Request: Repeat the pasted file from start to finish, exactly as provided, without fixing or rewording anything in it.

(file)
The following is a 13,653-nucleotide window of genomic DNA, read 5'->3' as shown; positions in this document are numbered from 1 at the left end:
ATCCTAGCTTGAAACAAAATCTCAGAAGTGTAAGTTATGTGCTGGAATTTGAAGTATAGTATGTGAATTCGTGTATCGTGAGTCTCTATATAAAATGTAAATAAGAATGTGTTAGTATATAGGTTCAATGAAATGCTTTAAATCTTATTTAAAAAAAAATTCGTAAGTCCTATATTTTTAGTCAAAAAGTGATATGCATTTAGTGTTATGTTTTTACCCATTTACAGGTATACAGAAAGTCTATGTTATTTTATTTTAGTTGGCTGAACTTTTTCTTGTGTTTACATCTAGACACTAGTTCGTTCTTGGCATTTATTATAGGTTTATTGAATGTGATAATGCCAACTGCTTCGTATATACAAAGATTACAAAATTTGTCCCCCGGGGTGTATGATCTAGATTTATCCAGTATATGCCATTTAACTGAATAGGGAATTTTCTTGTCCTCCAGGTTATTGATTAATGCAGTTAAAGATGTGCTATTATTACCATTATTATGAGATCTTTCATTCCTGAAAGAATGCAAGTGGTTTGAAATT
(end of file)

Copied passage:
The following is a 13,653-nucleotide window of genomic DNA, read 5'->3' as shown; positions in this document are numbered from 1 at the left end:
ATCCTAGCTTGAAACAAAATCTCAGAAGTGTAAGTTATGTGCTGGAATTTGAAGTATAGTATGTGAATTCGTGTATCGTGAGTCTCTATATAAAATGTAAATAAGAATGTGTTAGTATATAGGTTCAATGAAATGCTTTAAATCTTATTTAAAAAAAAATTCGTAAGTCCTATATTTTTAGTCAAAAAGTGATATGCATTTAGTGTTATGTTTTTACCCATTTACAGGTATACAGAAAGTCTATGTTATTTTATTTTAGTTGGCTGAACTTTTTCTTGTGTTTACATCTAGACACTAGTTCGTTCTTGGCATTTATTATAGGTTTATTGAATGTGATAATGCCAACTGCTTCGTATATACAAAGATTACAAAATTTGTCCCCCGGGGTGTATGATCTAGATTTATCCAGTATATGCCATTTAACTGAATAGGGAATTTTCTTGTCCTCCAGGTTATTGATTAATGCAGTTAAAGATGTGCTATTATTACCATTATTATGAGATCTTTCATTCCTGAAAGAATGCAAGTGGTTTGAAATT